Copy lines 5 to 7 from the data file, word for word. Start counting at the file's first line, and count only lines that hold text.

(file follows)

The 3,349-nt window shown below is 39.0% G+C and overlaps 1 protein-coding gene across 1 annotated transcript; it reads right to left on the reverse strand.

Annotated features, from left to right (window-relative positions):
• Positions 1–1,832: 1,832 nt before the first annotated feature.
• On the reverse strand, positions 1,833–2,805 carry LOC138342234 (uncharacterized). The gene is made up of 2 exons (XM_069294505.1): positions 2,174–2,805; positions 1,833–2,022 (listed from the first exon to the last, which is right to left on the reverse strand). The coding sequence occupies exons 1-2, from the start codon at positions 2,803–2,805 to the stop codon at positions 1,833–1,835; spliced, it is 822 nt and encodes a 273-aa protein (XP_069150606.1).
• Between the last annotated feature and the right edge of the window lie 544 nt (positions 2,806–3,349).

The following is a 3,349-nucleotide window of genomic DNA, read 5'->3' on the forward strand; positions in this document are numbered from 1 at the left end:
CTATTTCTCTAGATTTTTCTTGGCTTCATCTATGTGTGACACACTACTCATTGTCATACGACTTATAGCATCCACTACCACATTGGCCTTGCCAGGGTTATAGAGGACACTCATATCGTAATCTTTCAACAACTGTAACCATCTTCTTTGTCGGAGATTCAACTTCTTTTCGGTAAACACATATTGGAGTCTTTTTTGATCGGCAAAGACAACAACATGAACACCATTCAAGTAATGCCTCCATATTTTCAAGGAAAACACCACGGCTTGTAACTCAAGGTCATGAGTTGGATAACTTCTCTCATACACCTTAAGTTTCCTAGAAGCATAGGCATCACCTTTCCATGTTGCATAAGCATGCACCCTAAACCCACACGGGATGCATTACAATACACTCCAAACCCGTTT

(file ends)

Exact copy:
• Between the last annotated feature and the right edge of the window lie 544 nt (positions 2,806–3,349).

The following is a 3,349-nucleotide window of genomic DNA, read 5'->3' on the forward strand; positions in this document are numbered from 1 at the left end:
CTATTTCTCTAGATTTTTCTTGGCTTCATCTATGTGTGACACACTACTCATTGTCATACGACTTATAGCATCCACTACCACATTGGCCTTGCCAGGGTTATAGAGGACACTCATATCGTAATCTTTCAACAACTGTAACCATCTTCTTTGTCGGAGATTCAACTTCTTTTCGGTAAACACATATTGGAGTCTTTTTTGATCGGCAAAGACAACAACATGAACACCATTCAAGTAATGCCTCCATATTTTCAAGGAAAACACCACGGCTTGTAACTCAAGGTCATGAGTTGGATAACTTCTCTCATACACCTTAAGTTTCCTAGAAGCATAGGCATCACCTTTCCATGTTGCATAAGCATGCACCCTAAACCCACACGGGATGCATTACAATACACTCCAAACCCGTTT